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Wednesday, February 10, 2016
- Hurricane Mitch, which devastated Honduras 14 years ago, prompted a group of Garifuna women to start organising, to help the people in greatest need of assistance.
Since then they have expanded their work, and have become an example of the commitment to preserving the environment, farming in a sustainable manner, and preserving their culture.
The experience gave rise to the Garifuna Emergency Committee of Honduras, led mainly by women from the Caribbean province of Trujillo, one of the most beautiful parts of the country, and the first human settlement created by the Spanish colonialists.
According to historical accounts, the Garifunas are descendants of African slaves who survived the sinking of Spanish galleons off the coast of the Caribbean island of St. Vincent in the 17th century, where they intermarried with members of the indigenous Carib tribe.
Their language combines words and grammar of West African languages with the Caribbean’s Arauak dialect, and some French, English and Spanish. The Garifuna are estimated to number around 600,000 in Central America, the Caribbean, Mexico and the United States today.
“When Mitch hit our community and the help didn’t arrive, we organised to go out in search of food, medicine and shelter, because we could not allow our people to sink,” the executive director of the committee, Nilda Hazel Gotay, told IPS.
From Oct. 22 to Nov. 5, 1998, Hurricane Mitch wrought havoc throughout the Caribbean region, Central America, southern Mexico and the United States.
It hit Honduras particularly hard, leaving 6,500 dead, 9,000 missing and 1.5 million homeless, and causing some four billion dollars in economic losses, according to official figures.
The Garifuna Emergency Committee is made up of nine women and three men, and has been working for 13 years in three main areas: the environment, culture preservation and sustainable agriculture.
Sixteen communities have benefited from the work of the Committee, which since its creation has managed to raise awareness in the communities about the importance of preserving the local environment through projects of reforestation of stream and river basins and mitigation of climate change, and of growing crops without pesticides.
They have received a variety of international aid, because the projects involve extremely poor Garifuna communities that “have to be strong to face the challenges of the future,” said Gotay, a leader of the ethnic group.
“We teach our people how to grow crops that are traditional to our culture, like manioc, taro, plantain, coconuts and sweet potatoes, besides educating our children about Garifuna traditions in dance and music,” she said.
These traditional practices, said Gotay, have helped the communities prepare for natural disasters and for the more frequent and lengthy drought caused by climate change. They have managed to recover river basins in Guadalupe and Trujillo, reforest waterfronts, and recuperate fruit trees like coconut palms.
Hugo Galeano, an expert on environmental issues, told IPS that the work carried out by the Garifuna Emergency Committee is the best example of empowerment and organisation of a community defending its natural resources, “as they are the protagonists of their stories of change and cultural preservation.”
“Garifuna women have demonstrated their leadership and management capacity, without the need of intermediaries, which has brought down costs and gives these grassroots civil society groups a stronger level of community organisation,” he said.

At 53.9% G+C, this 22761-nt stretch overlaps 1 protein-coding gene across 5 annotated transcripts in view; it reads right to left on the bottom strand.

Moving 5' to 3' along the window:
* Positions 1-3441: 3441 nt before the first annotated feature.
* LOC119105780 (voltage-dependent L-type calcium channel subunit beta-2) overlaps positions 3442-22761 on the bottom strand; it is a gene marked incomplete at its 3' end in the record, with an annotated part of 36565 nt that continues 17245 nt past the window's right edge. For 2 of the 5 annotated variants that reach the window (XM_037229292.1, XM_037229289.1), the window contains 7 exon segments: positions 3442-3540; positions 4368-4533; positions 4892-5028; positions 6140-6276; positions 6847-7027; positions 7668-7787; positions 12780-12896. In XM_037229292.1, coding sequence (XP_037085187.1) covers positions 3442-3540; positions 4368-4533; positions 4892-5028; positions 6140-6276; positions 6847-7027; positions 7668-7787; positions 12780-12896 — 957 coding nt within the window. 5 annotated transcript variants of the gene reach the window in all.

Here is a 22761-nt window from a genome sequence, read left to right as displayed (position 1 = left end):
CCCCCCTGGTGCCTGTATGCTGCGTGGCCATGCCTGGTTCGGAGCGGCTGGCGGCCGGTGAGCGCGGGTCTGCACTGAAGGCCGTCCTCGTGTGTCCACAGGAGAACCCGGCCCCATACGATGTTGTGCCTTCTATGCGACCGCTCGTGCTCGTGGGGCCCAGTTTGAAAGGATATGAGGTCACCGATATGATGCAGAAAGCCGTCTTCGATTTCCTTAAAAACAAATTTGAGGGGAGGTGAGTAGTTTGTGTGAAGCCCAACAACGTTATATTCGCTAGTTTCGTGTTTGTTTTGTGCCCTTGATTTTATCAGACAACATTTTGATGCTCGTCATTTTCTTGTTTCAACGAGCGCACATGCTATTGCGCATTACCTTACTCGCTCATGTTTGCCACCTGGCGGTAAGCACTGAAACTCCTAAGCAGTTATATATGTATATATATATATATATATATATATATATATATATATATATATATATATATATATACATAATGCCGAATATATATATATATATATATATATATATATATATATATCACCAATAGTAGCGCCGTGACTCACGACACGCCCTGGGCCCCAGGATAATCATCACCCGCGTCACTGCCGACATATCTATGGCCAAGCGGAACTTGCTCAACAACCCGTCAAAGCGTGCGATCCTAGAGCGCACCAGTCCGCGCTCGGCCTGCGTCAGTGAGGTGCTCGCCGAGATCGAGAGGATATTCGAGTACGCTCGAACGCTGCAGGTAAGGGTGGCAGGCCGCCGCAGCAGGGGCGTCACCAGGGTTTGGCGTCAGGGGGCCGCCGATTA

Along with implementing projects in favour of the environment and sustainable agriculture, the communities that have benefited from the Committee’s projects have also managed to keep Garifuna culture from dying out among the younger generations.
They now have a Garifuna market where they sell products related to their cultural and gastronomic roots. And every April, they organise the Educational Garifuna Carnival, where the “baile del maipol” (maypole dance) is held by costumed women dancing with colourful ribbons attached to a tree.
They also explain to children the importance of the traditional Garifuna drum made of hollowed-out hardwoods like mahogany, which links the past and the future, and they teach them to write music in their native language.
Agricultural engineer Noel Ruíz, the mayor of Santa Fe, one of the communities where the Committee is active, said he supports the projects “because I know their work since I was a technical adviser to environmental organisations, and they have managed to respond to the needs of the local population.”
In a conversation with IPS, Ruíz stressed the importance of the strategic alliances with the Garifuna Committee for the preservation of the culture and traditional foods, the creation of market gardens, humanitarian aid and sustainable agriculture.
“They go to poor areas that have been abandoned to their fate, and today they are a great example of association that local governments should follow. I hope this example will be taken into account in national policies on citizen participation, which haven’t been seen yet,” he added.
The work with local governments has been essential to the members of the Garifuna Emergency Committee. They underline the importance of lose relations with the municipal authorities, to coordinate training workshops on the environment, cultural festivals, productive projects and other activities.
“As Garifunas, we love supporting our people, designing projects so they can pull ahead, and thus also teaching our children that there is a culture and a language that must be preserved, and teaching them to learn to love and value nature,” Gotay said.
The Committee has earned international prizes from Ecuador, Canada and the United Nations. It is currently operating with funds from Canada, but it has also received support from organisations in Europe and the United States.